This consultation is part of a suite of resources where we are looking for a wide range of views from organisations and individuals, across all sectors and organisational sizes. We want to hear from those who have responsibility for data protection, and particularly would like to hear about:
- Your current or future plans regarding policies, processes and written procedures on data ethics and how they relate to the policies, processes and written procedures you have implemented to discharge your obligations under the GDPR’s ‘accountability’ principle
- What publicly available data ethical frameworks you use as a reference point?
- If you use publicly available ethical frameworks, how easy you found to translate them into meaningful practical steps and decision points within your organisation’s decision-making processes?
- Whether data ethics is a concept integrated into existing decision-making steps/documents (like data protection impact and/or legitimate impact assessments) or whether they have their own additional standalone process flow?
- Whether your organisation has an established ‘Data Ethics Board’?
The GDPR’s principles are implicitly ethical – refracting legal compliance questions through an ethical lens can help guide individuals to make better decisions about how to comply with data protection law. One aspect which can be helpful to organisations when designing and implementing their GDPR governance processes is a structured consideration of the ethical implications of any proposed processing of personal data. Data ethics seeks to help data controllers to determine what is a right (or wrong) purpose or means of processing personal data.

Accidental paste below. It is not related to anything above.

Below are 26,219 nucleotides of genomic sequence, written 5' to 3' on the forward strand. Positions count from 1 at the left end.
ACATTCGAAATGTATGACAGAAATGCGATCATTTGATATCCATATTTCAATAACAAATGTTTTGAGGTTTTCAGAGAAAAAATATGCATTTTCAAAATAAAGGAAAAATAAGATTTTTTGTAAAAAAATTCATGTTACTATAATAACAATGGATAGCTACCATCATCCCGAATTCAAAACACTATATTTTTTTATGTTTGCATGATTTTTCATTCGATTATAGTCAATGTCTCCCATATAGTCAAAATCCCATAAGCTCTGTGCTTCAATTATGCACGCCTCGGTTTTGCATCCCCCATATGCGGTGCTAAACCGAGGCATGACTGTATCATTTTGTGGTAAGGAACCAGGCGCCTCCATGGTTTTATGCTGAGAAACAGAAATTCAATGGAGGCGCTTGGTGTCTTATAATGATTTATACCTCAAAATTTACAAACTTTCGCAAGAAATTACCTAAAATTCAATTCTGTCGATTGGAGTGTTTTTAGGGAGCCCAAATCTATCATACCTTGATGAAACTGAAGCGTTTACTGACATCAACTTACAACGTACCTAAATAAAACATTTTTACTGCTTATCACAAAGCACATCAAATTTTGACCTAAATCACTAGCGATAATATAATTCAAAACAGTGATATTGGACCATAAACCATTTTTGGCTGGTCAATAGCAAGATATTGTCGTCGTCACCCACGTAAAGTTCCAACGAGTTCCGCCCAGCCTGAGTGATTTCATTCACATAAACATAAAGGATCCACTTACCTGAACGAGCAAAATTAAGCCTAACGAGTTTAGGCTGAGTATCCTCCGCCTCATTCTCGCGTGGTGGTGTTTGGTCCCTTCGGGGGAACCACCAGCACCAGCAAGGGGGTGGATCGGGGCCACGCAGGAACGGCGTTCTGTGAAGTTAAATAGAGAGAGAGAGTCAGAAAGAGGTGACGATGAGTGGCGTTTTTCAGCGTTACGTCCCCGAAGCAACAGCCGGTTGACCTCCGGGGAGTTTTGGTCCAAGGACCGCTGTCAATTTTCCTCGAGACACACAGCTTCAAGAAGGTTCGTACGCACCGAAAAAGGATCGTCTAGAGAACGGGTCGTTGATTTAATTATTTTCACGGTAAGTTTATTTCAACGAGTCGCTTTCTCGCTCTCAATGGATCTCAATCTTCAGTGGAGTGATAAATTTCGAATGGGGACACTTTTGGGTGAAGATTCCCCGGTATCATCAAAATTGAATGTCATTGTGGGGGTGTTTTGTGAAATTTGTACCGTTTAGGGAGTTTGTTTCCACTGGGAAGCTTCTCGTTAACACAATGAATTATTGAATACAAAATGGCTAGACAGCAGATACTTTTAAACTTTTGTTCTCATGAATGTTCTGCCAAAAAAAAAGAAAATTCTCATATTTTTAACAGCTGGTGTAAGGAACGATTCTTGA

Using data ethics can be helpful to controllers when they are considering their GDPR obligations, particularly in complex situations where they may need to undertake a data protection impact assessment (DPIA) or legitimate interest assessment (LIA). These challenges may be most acute where artificial intelligence or machine learning is beginning to make solely automated decisions (which may be partly based on sensitive or inferred data) which impact peoples’ lives in a significant way. The language of ethics and ethical impact assessments to identify ‘right and wrong’ can aid organisations, particularly start-ups and small and medium sized enterprises, to make better decisions about how to adhere to data protection law and make it ‘live and breathe’ in a meaningful way within their business.
You can respond to this consultation via our online survey or you can download the document and email it to email@example.com.